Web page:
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Dewey Still Doesn’t Defeat Truman

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No one can doubt Thomas Dewey’s (1902-1971) impressive resume. As a federal prosecutor and then as Manhattan District Attorney, he convicted the head of the New York Stock Exchange for embezzlement, and his relentless pursuit of Mafia crime bosses turned him into a national celebrity and the inspiration for the radio show Gangbusters. As Governor of New York from 1942 to 1954, he earned a reputation for probity and integrity while improving the state’s education system, care for the mentally ill, and public housing.

Thomas Dewey (Prints & Photographs Division, Library of Congress)

His national profile was such that he toyed with the notion of seeking the Republican nomination for President in 1940, but eventually committed to the contest in 1944, winning his party’s nomination. At 42, he was the youngest Presidential nominee in Republican Party history, a distinction he retains to this day. Although he lost to Franklin D. Roosevelt, he was once again the Republican standard bearer in 1948, this time running against President Harry Truman.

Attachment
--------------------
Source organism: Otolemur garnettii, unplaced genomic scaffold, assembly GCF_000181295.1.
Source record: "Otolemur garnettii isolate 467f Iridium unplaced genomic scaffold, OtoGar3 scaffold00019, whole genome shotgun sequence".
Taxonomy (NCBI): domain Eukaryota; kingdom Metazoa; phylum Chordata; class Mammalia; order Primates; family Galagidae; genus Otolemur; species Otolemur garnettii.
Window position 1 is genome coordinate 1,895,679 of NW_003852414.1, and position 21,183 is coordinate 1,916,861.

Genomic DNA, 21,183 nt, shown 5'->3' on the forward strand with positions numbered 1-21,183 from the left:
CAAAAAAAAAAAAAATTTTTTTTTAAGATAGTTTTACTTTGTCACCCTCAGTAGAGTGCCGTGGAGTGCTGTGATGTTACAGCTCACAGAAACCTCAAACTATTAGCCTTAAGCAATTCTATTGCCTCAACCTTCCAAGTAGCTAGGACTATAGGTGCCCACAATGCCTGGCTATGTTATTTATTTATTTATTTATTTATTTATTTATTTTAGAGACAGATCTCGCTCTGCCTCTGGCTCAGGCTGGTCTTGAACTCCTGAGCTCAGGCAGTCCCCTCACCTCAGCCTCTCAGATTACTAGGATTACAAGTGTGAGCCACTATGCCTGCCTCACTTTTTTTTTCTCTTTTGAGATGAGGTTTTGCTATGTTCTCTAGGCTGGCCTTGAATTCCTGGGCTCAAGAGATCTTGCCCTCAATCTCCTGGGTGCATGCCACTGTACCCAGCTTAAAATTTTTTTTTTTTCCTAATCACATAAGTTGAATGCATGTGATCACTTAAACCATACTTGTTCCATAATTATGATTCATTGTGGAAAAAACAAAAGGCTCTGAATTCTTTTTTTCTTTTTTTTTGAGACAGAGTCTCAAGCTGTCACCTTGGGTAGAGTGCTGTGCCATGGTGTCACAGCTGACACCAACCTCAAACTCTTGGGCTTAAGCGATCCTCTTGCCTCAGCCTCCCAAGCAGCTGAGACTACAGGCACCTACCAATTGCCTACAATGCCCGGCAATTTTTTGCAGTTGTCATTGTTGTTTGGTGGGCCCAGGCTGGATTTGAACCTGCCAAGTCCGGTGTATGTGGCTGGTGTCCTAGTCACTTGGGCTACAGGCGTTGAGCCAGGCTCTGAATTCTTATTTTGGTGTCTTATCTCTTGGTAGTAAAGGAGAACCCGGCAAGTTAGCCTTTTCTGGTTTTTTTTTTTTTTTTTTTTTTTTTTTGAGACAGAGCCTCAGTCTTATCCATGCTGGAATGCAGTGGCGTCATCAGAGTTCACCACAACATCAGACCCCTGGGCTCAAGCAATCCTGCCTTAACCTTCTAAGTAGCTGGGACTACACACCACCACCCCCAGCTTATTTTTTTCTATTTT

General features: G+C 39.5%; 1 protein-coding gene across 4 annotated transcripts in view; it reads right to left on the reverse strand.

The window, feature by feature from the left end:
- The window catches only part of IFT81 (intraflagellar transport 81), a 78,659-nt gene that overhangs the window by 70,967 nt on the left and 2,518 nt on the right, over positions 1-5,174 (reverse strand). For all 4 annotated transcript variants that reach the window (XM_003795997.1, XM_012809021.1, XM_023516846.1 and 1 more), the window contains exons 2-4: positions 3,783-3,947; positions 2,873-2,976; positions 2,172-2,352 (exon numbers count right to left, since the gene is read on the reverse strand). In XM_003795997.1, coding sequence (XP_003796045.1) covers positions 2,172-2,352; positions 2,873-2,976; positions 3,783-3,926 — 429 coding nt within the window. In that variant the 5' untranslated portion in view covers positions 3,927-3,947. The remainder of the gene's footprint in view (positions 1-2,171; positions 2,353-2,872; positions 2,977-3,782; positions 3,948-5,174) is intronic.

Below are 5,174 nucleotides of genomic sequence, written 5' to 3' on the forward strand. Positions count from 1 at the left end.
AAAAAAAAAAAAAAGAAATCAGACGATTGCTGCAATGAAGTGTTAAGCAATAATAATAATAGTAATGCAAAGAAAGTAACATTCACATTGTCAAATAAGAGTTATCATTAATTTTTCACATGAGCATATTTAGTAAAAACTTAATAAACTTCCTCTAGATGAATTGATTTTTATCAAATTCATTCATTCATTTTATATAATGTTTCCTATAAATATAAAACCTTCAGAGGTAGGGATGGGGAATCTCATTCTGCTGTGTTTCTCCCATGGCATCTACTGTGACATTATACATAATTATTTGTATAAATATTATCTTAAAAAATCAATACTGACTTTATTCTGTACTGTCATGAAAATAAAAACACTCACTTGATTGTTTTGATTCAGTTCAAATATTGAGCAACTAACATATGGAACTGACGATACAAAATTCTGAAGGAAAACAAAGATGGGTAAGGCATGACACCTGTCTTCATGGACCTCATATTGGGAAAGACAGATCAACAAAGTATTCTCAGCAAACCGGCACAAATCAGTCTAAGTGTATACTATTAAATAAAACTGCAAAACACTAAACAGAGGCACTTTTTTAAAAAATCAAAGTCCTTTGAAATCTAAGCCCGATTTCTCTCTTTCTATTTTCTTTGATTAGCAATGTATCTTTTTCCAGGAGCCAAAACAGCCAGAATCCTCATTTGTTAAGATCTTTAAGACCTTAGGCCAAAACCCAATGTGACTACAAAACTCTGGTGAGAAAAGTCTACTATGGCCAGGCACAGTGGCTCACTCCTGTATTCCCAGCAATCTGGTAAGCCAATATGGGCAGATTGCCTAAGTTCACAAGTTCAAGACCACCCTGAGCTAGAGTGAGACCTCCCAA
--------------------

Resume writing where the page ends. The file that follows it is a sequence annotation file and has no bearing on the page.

As a public service, Warner Bros.—as part of its newsreel series Warner-Pathé News—produced a ten minute informational short for each candidate to be shown in movie theaters across the country. In that sense, it’s a forerunner of the kind of the biographical film now a standard feature of political conventions. Although we do not have a copy of the Truman film, we do have The Dewey Story as a 16mm print received as a gift in 1951.




The Dewey Story (Warner-Pathé News / Republican National Committee, 1948)


You probably know how the election turned out. It reduced Thomas Dewey’s illustrious career to this single iconic photograph.

[Harry S. Truman, president-elect, holds up edition of Chicago Daily Tribune with headline “Dewey Defeats Truman”] (Prints & Photographs Division, Library of Congress)

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